Carnegie Mellon University

2016 News

  1. BME MS student Stephanie Beels and fellow members of the team "The Pittsburgh Pascals" won the first place of the 2016 United States Association for Energy Economics Case Competition, where Ms. Beels conducted health risk analysis for Saudi Arabia to move toward renewable energy.
  2. Prof. Yu-li Wang is awarded with a National Institutes of Health R01 grant entitled "Mechanical Regulation of Cell Migration". The project is to apply engineering approaches to understand how cell migration is affected by the input and output of mechanical signals under normal and diseased conditions.
  3. The Department of Biomedical Engineering has moved into its new home in the Sherman & Joyce Bowie Scott Hall, which has been under construction since 2012. The location and design of the building, based on innovative concepts to promote interactions, collaborations, and resource sharing, are expected to greatly boost the research and education missions of the Department.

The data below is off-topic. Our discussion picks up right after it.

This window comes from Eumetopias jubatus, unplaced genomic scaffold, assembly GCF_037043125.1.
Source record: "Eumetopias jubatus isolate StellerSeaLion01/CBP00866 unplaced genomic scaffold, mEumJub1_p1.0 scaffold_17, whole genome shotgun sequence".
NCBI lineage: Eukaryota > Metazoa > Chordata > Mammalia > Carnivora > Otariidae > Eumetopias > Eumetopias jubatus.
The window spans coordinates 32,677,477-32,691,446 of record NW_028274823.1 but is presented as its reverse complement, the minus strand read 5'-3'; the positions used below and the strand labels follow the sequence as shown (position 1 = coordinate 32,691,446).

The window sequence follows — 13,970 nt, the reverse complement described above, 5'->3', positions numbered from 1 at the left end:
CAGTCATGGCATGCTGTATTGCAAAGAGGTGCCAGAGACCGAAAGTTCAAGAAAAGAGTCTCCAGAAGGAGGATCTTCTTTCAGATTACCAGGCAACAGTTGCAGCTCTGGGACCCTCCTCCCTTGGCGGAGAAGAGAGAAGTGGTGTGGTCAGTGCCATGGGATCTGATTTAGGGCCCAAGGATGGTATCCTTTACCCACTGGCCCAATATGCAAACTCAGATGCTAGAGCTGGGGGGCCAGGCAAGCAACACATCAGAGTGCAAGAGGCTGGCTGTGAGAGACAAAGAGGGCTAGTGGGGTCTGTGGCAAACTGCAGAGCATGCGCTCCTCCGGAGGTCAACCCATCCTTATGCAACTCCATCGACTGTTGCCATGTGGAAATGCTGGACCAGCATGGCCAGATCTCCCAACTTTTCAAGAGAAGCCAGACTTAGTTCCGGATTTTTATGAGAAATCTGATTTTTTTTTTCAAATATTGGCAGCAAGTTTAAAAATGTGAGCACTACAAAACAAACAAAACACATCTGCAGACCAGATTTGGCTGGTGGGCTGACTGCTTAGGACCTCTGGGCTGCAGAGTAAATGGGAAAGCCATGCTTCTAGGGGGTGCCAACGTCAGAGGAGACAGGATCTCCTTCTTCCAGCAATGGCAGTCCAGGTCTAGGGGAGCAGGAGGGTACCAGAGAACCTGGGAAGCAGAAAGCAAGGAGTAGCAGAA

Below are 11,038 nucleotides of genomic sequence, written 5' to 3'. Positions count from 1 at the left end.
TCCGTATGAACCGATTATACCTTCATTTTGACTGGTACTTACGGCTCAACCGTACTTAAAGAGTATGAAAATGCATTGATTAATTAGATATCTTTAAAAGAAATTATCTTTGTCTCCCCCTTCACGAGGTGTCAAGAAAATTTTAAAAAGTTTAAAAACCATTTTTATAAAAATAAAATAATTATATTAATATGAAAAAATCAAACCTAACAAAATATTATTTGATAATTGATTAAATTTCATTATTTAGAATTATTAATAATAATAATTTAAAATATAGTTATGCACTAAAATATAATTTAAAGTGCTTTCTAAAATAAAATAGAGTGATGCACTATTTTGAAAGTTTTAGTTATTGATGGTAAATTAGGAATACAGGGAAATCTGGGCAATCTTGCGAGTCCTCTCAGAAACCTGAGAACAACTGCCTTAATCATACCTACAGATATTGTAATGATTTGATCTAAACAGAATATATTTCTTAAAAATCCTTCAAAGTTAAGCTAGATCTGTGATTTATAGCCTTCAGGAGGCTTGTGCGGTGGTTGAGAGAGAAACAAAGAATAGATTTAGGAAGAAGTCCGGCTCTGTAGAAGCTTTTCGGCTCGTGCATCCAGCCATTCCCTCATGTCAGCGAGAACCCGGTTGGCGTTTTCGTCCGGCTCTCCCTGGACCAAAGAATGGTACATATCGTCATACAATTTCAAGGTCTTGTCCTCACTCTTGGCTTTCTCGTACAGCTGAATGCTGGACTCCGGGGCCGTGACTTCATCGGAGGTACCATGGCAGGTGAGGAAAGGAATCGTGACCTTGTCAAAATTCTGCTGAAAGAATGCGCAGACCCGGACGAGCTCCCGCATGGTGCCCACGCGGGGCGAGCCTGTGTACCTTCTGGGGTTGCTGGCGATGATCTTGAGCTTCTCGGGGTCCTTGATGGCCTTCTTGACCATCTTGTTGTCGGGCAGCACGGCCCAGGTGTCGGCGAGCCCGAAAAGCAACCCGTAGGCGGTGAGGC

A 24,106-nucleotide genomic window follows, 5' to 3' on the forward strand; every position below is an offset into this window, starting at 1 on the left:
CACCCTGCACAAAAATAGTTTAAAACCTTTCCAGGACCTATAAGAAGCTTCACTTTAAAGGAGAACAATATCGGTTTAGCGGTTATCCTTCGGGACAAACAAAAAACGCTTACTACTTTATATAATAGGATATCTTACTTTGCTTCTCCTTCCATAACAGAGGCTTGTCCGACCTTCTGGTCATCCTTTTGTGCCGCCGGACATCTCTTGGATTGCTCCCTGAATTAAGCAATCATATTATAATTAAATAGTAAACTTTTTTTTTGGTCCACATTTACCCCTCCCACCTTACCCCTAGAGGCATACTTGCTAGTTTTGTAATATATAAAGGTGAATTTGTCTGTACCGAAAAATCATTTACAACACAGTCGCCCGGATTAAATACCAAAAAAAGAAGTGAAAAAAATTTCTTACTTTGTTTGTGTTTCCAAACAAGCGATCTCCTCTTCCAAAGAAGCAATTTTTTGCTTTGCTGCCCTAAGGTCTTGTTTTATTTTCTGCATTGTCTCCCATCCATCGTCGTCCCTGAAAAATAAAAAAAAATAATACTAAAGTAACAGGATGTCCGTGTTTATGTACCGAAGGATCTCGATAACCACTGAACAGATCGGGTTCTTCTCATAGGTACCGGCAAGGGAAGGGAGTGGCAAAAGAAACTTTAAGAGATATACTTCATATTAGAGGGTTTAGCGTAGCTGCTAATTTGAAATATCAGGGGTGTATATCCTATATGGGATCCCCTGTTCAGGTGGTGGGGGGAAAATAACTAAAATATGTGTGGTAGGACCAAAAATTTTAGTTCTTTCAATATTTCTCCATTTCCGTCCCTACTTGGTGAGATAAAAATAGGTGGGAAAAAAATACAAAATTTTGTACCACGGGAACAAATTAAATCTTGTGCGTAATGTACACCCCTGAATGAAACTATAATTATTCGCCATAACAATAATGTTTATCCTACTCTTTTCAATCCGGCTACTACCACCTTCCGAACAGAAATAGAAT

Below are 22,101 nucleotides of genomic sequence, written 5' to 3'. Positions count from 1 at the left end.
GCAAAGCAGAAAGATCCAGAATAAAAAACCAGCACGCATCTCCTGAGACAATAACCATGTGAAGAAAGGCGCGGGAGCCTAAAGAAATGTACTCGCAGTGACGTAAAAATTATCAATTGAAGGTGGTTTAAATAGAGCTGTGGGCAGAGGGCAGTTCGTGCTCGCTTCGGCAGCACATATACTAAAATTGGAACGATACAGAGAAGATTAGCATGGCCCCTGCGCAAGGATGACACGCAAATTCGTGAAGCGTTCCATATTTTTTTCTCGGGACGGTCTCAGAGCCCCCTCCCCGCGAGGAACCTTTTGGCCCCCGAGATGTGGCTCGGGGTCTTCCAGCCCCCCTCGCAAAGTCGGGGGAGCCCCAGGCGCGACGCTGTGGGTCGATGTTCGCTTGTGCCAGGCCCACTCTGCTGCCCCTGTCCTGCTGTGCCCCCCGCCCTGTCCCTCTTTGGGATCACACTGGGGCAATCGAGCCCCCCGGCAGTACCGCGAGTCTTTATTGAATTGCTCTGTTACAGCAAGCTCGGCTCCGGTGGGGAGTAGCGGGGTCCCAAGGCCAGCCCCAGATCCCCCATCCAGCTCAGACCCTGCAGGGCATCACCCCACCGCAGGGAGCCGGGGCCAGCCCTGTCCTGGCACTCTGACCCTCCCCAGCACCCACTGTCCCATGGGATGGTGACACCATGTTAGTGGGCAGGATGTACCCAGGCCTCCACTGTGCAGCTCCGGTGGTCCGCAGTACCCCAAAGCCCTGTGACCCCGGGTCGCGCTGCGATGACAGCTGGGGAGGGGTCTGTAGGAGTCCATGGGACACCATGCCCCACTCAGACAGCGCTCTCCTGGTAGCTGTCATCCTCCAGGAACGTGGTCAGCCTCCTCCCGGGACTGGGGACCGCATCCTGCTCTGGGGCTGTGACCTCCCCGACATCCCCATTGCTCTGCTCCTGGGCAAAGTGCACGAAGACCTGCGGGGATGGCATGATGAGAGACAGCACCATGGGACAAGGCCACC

4. The research of Prof. Chris Bettinger on ingestible medical devices is described recently in Wired and Chicago Tribune. Prof. Bettinger has addressed a major obstacle of these devices by inventing a biocompatible ("edible') battery based on the ingenious use of pigment molecules found in squids (read the article).
  5. Prof. Byron Yu is awarded with the Gerard G. Elia Career Development Professorship in Engineering, for his outstanding research in neural engineering and neural computation.
  6. Sanna Gaspard, Ph.D. 2011, CEO of a startup company Rubitection, has successfully leveraged her Ph.D. research for entrepreneurship. The company, one of the finalists of 2015 HITLAB World Cup, has developed a handheld device for the early detection of bedsore, a condition that affects nearly 2.5 million patients (read the story).
  7. Prof. Dennis Trumble received a $1.2M NIH R01 grant, entitled "A Non-Blood Contacting Muscle Powered VAD for Chronic Circulatory Support", to develop an implantable device for providing tether free circulatory support while minimizing blood damage in patients who suffer from congestive heart failure.